The machinist climbs his ferris wheel like a brave,Wild Billy's Circus Story is the fourth track on The Wild, the Innocent & the E Street Shuffle, Bruce Springsteen's second album. Released thirty-six years ago today, just eight months after his astonishing debut, it's still one of his best albums: it has the madcap zest of Asbury Park, but more discipline; more poetry.
And the fire-eater's lying in a pool of sweat, victim of the heatwave,
Behind the tent, the hired hand tightens his legs
on the sword-swallower's blade —
Circus town's on the shortwave.
Well the runway lies ahead like a great false dawn,
Fat Lady, Big Mama, Miss Bimbo sits in her chair and yawns,
And the Man-Beast lies in his cage, sniffing popcorn,
As the midget licks his fingers, and suffers Missy Bimbo's scorn —
And circus town's been born.
Oh and a press roll drummer goes ballerina to and fro,
Cartwheeling up on that tightrope,
With a cannon-blast, lightning-flash,
Moving fast through the tent, Mars-bent,
He's going to miss his fall —
Oh God save the human cannonball!
And the Flying Zambinis watch Marguarita do her neck-twist,
And the ringmaster gets the crowd to count along:
Ninety-five, ninety-six, ninety-seven ...
A ragged suitcase in his hand,
he steals silently away from the circus-ground,
And the highway is haunted by the carnival sounds:
They dance like a great greasepaint ghost on the wind ...
A man in baggy pants, a lonely face, a crazy grin,
Running home to some small Ohio town:
Jesus send some good women to save all your clowns ...
And the circus-boy dances like a monkey on barbed wire,
As the barker romances with a junkie, she's got a flat tire,
And the elephants dance real funky,
and the band plays like a jungle fire —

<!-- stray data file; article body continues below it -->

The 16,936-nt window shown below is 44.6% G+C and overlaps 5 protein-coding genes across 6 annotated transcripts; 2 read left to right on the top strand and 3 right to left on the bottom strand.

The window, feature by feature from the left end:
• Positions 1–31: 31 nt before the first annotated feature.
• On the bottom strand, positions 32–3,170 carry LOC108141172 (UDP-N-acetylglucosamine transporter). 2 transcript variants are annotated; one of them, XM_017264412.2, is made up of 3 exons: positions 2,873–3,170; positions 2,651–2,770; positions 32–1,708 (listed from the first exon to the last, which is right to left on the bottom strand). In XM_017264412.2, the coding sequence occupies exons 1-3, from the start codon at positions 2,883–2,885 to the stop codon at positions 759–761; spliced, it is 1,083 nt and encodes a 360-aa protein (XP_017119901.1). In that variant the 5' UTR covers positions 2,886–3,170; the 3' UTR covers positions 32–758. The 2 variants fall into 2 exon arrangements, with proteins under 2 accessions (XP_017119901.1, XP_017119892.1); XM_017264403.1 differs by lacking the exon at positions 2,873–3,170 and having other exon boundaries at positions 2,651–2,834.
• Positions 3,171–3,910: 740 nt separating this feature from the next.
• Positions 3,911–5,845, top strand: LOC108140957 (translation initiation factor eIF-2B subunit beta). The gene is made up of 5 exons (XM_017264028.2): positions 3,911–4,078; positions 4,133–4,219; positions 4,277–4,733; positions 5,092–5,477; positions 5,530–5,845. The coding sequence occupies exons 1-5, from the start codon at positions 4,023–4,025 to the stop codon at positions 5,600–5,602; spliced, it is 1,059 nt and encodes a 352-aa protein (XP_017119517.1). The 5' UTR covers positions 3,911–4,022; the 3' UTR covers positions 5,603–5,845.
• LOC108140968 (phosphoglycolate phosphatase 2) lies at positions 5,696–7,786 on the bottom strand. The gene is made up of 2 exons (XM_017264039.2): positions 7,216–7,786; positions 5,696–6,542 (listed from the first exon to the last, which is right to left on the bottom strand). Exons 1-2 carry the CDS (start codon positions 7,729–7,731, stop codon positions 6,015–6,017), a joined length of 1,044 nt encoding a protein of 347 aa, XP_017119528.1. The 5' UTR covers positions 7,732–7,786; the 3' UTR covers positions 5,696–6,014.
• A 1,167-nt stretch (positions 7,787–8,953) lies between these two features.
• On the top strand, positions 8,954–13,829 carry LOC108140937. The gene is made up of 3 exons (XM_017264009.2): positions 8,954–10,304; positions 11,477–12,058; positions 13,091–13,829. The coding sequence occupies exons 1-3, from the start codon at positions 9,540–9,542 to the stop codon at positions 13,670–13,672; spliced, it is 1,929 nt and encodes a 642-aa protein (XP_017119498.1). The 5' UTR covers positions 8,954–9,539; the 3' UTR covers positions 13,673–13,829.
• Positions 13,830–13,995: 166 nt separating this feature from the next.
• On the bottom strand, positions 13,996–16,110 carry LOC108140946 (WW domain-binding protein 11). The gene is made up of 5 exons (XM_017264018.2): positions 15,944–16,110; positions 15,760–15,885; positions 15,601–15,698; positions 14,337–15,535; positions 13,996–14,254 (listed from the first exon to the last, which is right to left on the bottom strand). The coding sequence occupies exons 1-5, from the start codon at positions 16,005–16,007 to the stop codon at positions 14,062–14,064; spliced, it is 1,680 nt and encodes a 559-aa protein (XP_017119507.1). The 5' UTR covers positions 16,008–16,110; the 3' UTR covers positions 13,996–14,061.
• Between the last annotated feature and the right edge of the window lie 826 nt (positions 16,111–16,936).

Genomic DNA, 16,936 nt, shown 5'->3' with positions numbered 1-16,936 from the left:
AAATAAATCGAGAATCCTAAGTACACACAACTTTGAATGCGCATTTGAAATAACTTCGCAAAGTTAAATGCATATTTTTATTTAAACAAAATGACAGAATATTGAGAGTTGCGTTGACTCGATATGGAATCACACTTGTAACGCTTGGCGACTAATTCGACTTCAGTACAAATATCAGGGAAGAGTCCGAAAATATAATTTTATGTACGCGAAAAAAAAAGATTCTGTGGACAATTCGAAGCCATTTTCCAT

Circus town's on the live wire —
And the Strong Man Samson lifts the midget little Tiny Tim
way up on his shoulders — way up! —
And carries him home down the midway:
Past the kids,
Past the sailors,
To his dimly lit trailer;
And the ferris wheel turns and turns like it ain't ever going to stop,
And the circus-boss leans over and whispers in the little boy's ear,
“Hey son, you want to try the Big Top?
All aboard! Nebraska's our next stop.”
It's not a record afraid of juxtaposing different moods. The exultation of E Street Shuffle leads right into Sandy, an elegiac farewell to life in his home town; the sublime rock of Kitty's Back cedes to the sympathetic freak-show of Circus Story. The second side opens with the nonpareil Incident on 57th Street — an opera of a story told with equal parts joy and ache — and gives over to the celebration of Rosalita. And then the dreaminess of New York City Serenade at the end.
I wrote that there's not a single dull song on Asbury Park: there's not a single song on E Street that's not brilliant, perfect of its kind, with gorgeously written lyrics and music crafted to its mood. When Springsteen released it, he was not quite twenty-four years old. When I discovered it in my suburban teens, courtesy of one of my English teachers, it broke on me like a wave, and while the lives in these songs could not be more different from mine, I've been riding that wave ever since, and probably always will.
[Wild Billy's Circus Story is on YouTube in the album recording, a live version from 1974 (with some great old stills from the road), and a 1990 acoustic version, amongst others.]